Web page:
That is why Arpita Anand, a psychologist at Delhi’s Max Health Care, worries that the commercial aspect of V-Day has rendered serious emotions like love flippant: "Young people are more interested in wooing their partners with expensive gifts rather than exploring the relationship."
Of course this is also why the romantic money machine works so well. In fact, there are only a few people who don’t seem to cash in on the marketability of romance. Luckless restaurant owners have been finding out that only a small section of society that’s restricted to the major metros thinks nothing of spending Rs 6,000 on a candle-lit dinner for two. Meanwhile, for most Indian couples a restaurant is simply a great place to spend private time away from strict parents, nosey friends and all those killjoy policemen who seem to think that frightening lovers is a top job perk.
In Kanpur, the manager of Rita Food Products, a restaurant that has a lot of college-going clientele, grumbles that some couples will "spend half an hour over a bottle of cold drink." "And in most cases the girls pay," pipes up his waiter, Ram Charan. Vipul Kela, who runs Timbuktoo Restaurant in Meerut, agrees. "Ninety per cent of dating happens in restaurants," he claims. He complains that he finds catering to couples unprofitable: "They want to spend as much time as possible in your restaurant and pay as little as possible."
But the culture and society that pushes young lovers into unwelcoming eateries is undergoing remarkable changes. Not long ago, it was considered promiscuous across much of Indian society to say merely that you liked someone. Today even a not-so-swish town like Patna has plenty of Valentine’s Day-related banners that read: "Don’t be a last- minute lover, complete your love story here."
Ramesh Goel, who owns an Archies shop in the Bihar capital, says: "We do good business, with youngsters, couples and even elders thronging the shops. Perfumes, soft toys and cards are in hot demand." C.P. Sharma, who manages cultural shows in Patna, dangles another strong hint, when he says that many non-English-speaking people are responding to the occasion.
In other words, you do not have to be part of that favourite whipping boy of the rabble-rouser, the urban English elite, to derive value and enjoyment from Valentine’s Day. In fact for the real urban elite in Carmichael Road, Boat Club or Amrita Shergil Marg, V-Day celebrations are terribly passe, good only for some feeble and unfunny attempt at parody.
Nirvik Singh, South Asia chairman of advertising agency Grey Worldwide, says, "Clearly the net of Valentine’s Day is getting cast wider. It is moving down from the upper-middle-class bracket."
MTV’s Thomas also believes the demographic of people hooked on to Valentine’s Day is getting broader. For instance, it’s not just teens but 15-34-year-olds who call on MTV Loveline, a call-in show where the presenters solve romantic problems. The hosts also get letters not just from metros but also from a lot of smaller towns and, interestingly, in regional languages. Valentine’s Day gives a rather prudish and repressed society an excellent opportunity to express love and affection in a material way that wasn’t possible earlier. Amar Deb, Channel V’s creative director, says they get hundreds of letters each week from people wanting to participate in a show that involves declaring their love for someone, for the first time, on national television. When the show first started, three years ago, they would get one or two letters a week, he says.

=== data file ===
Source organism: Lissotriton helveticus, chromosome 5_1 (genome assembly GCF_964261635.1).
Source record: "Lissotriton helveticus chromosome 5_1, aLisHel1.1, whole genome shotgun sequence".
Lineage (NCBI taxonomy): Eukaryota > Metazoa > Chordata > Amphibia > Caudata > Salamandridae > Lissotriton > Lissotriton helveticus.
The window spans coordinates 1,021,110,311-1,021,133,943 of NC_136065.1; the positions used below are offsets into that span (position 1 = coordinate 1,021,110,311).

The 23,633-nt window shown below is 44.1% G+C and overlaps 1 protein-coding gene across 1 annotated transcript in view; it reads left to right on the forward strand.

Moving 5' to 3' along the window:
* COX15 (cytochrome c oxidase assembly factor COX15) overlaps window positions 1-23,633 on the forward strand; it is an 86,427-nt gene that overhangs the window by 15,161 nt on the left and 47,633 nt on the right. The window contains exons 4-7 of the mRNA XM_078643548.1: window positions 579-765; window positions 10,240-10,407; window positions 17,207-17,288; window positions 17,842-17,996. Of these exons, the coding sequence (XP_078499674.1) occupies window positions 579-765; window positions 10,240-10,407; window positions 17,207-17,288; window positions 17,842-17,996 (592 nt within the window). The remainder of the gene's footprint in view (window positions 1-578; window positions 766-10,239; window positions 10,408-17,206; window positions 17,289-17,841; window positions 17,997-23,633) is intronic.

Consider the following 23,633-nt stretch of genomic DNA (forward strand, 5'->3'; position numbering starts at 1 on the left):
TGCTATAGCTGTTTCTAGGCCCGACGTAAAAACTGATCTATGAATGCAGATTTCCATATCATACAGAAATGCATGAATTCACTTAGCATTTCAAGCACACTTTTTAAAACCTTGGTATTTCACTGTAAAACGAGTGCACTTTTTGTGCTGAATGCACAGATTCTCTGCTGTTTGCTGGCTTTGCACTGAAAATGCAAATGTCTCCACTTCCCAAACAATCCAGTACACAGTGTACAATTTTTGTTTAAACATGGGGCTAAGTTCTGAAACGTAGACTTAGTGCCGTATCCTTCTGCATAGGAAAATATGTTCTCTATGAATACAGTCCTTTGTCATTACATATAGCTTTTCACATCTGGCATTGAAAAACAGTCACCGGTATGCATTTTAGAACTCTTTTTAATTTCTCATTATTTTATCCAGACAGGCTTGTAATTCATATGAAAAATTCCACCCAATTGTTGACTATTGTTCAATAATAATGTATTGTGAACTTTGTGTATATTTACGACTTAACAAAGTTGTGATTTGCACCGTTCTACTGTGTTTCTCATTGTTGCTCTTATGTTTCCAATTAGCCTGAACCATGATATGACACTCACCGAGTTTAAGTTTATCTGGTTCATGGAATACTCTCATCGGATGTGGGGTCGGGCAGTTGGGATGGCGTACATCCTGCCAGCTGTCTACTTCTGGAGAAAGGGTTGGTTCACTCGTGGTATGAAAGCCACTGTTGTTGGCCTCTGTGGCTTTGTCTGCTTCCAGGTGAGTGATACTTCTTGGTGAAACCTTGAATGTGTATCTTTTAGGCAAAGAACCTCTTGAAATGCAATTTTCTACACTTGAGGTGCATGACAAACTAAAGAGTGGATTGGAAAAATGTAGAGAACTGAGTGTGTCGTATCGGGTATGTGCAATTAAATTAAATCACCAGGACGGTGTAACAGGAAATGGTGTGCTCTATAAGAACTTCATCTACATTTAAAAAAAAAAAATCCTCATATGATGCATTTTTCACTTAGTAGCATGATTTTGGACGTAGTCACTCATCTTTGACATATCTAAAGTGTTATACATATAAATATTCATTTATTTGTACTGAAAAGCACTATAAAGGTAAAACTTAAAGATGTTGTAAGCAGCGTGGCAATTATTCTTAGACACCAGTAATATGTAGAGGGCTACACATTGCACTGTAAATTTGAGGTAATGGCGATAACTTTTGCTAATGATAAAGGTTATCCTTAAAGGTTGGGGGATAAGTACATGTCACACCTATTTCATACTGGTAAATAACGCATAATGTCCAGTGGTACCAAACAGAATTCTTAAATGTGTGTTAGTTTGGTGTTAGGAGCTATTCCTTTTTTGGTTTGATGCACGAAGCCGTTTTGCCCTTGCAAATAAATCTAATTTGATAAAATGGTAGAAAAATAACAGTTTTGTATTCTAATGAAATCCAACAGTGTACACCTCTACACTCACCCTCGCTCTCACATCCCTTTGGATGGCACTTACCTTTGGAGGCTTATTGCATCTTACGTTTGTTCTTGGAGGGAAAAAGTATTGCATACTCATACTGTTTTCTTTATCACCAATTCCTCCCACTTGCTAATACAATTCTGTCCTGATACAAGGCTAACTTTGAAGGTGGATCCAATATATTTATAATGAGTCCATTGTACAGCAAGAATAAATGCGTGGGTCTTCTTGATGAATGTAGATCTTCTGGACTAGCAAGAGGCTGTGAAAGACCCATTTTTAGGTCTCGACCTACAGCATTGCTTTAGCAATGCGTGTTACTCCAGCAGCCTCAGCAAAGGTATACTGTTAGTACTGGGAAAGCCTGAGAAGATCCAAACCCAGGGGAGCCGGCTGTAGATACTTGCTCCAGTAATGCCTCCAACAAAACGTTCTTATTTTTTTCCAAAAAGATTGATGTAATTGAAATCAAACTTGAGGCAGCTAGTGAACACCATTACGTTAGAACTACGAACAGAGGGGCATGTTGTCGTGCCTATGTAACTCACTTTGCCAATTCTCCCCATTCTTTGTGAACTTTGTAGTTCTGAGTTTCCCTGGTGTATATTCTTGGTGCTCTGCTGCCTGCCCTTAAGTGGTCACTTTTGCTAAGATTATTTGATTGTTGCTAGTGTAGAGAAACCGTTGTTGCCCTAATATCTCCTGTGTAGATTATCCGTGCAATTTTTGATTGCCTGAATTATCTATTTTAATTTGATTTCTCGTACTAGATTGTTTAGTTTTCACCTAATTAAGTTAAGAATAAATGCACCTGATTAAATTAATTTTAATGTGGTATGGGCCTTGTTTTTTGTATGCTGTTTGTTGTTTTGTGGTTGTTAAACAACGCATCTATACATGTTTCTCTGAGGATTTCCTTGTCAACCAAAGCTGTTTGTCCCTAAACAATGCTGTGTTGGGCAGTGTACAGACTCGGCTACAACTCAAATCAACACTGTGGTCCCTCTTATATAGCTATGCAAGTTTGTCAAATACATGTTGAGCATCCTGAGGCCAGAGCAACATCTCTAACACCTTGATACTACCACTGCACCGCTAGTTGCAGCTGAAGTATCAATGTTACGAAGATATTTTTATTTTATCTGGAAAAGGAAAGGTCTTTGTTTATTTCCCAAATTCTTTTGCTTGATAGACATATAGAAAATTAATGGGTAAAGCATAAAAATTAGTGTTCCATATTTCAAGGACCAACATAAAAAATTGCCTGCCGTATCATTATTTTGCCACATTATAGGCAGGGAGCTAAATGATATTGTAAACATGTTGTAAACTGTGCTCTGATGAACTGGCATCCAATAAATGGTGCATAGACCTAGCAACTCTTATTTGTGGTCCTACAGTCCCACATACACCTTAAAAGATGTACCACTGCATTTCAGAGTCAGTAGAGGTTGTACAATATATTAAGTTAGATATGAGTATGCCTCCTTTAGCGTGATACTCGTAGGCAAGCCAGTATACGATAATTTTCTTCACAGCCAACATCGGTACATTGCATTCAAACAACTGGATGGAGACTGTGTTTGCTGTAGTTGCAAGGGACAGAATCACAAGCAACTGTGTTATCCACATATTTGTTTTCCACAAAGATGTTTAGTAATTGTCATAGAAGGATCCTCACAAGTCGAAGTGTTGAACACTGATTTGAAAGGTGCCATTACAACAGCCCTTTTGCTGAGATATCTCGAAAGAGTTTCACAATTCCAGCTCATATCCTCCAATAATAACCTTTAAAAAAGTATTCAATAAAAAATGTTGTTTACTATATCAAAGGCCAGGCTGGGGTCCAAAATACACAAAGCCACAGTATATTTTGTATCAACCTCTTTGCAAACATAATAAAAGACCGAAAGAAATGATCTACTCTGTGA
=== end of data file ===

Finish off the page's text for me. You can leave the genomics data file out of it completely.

Renuka Singh, sociologist at Delhi’s Jawaharlal Nehru University, says this opportunity is both good and bad. "It is good because now youngsters have more freedom to express their love, and bad, because market forces try to make a fast buck out of it."
Marketers may recoil at that, but the fact is that the Valentine’s Day market is already tapping a wider cross-section of people rather than the usual metropolitan, upper-middle-class teenagers who are traditionally associated with it. For instance, Sunil Nair, a senior manager at Crossroads, a Bombay mall, says during Valentine’s Day they see more traffic, but it’s not just the teens and pre-teens who come. More than 65 per cent of the people who come in are married couples, above thirty, he says.
Jagdeep Kapoor, managing director of Samsika, a marketing consulting firm, goes even further. It’s not simply that the market is growing in size. It is also evolving. He says the success of Valentine’s Day suggests the coming of a more mature consumer market in India: "I think we are moving from the parks stage, where showing affection meant couples sitting together in public places like parks or at the beach—to the sparks stage, where they now need to show their love by buying things and doing things."
Movies like Baghban, where an aging Amitabh Bachchan sings a Valentine’s Day song, don’t hurt the growing acceptance of the festival either. V-Day classified advertising and greeting cards in Hindi and other languages are already very popular. In fact, Kapoor reckons that soon the greeting card market will grow faster in regional languages than in English.
A market that is evolving towards maturity also often develops a capacity to absorb other ideas and make them its own. This is what social scientist Shiv Visvanathan is talking about when he argues that "there is no danger of our civilisation withering away after being exposed to Valentine’s Day rituals. We Indians always adopt any phenomenon—even the effect of globalisation is not as acute as it’s made out to be—to our own situation. So I’m not worried about cultural or any other colonisation. Who says Valentine’s Day is a Western concept? I would go back to the old model of tolerance and say that it is a Hindu festival now. Of course there is some degree of commodification of love that is happening here, but if you ask me to choose between commodification and the Shiv Sena, I would choose commodification any day!"
After all, it doesn’t take much effort to consider the effect of Indian culture on even the most egregiously Western forms of commodification. One that takes only a little twist to go from latte to lassi. Or a single protesting bleat to flip a Big Mac into a McAloo Tikki. Don’t believe us? Just ask McDonald’s. When was the last time you did something for someone you love and didn’t care if the world thought it stupid? Just do it. It’s okay.
Hari Menon with Sanghamitra Chakraborty, Shobhita Dhar, Smita Mitra, Ishita Moitra, Pramila N. Phatarphekar, S. Anand in Chennai, Subodh Mishra in Patna, Sutapa Mukerjee in Lucknow and Saumya Roy in Mumbai